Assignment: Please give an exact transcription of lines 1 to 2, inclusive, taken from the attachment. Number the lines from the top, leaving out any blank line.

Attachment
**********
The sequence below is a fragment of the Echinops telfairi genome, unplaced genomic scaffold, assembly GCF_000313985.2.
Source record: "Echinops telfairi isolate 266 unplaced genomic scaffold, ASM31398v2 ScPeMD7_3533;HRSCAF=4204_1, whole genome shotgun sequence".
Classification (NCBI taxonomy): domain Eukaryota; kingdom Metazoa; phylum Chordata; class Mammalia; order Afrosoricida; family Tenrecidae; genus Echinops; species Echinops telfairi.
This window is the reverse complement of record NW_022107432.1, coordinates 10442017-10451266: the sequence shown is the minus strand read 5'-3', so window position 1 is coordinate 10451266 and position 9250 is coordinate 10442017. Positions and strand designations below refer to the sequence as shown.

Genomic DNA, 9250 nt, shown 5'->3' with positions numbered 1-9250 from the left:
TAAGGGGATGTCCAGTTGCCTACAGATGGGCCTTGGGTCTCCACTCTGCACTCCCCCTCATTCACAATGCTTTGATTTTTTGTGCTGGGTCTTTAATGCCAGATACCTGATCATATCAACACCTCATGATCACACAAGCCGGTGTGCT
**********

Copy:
The sequence below is a fragment of the Echinops telfairi genome, unplaced genomic scaffold, assembly GCF_000313985.2.
Source record: "Echinops telfairi isolate 266 unplaced genomic scaffold, ASM31398v2 ScPeMD7_3533;HRSCAF=4204_1, whole genome shotgun sequence".